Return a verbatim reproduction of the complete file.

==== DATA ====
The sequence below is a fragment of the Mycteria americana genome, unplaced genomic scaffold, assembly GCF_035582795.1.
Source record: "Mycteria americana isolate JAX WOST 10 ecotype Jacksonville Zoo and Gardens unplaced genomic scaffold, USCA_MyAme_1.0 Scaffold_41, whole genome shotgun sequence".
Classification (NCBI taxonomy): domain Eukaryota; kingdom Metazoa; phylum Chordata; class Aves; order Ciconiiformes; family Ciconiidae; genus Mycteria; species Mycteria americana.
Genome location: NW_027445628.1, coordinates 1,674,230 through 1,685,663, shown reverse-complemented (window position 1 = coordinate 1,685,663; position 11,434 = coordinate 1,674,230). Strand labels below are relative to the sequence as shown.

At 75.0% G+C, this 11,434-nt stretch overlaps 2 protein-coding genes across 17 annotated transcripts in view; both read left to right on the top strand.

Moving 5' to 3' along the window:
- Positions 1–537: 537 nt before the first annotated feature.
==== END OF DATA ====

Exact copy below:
The sequence below is a fragment of the Mycteria americana genome, unplaced genomic scaffold, assembly GCF_035582795.1.
Source record: "Mycteria americana isolate JAX WOST 10 ecotype Jacksonville Zoo and Gardens unplaced genomic scaffold, USCA_MyAme_1.0 Scaffold_41, whole genome shotgun sequence".
Classification (NCBI taxonomy): domain Eukaryota; kingdom Metazoa; phylum Chordata; class Aves; order Ciconiiformes; family Ciconiidae; genus Mycteria; species Mycteria americana.
Genome location: NW_027445628.1, coordinates 1,674,230 through 1,685,663, shown reverse-complemented (window position 1 = coordinate 1,685,663; position 11,434 = coordinate 1,674,230). Strand labels below are relative to the sequence as shown.

At 75.0% G+C, this 11,434-nt stretch overlaps 2 protein-coding genes across 17 annotated transcripts in view; both read left to right on the top strand.

Moving 5' to 3' along the window:
- Positions 1–537: 537 nt before the first annotated feature.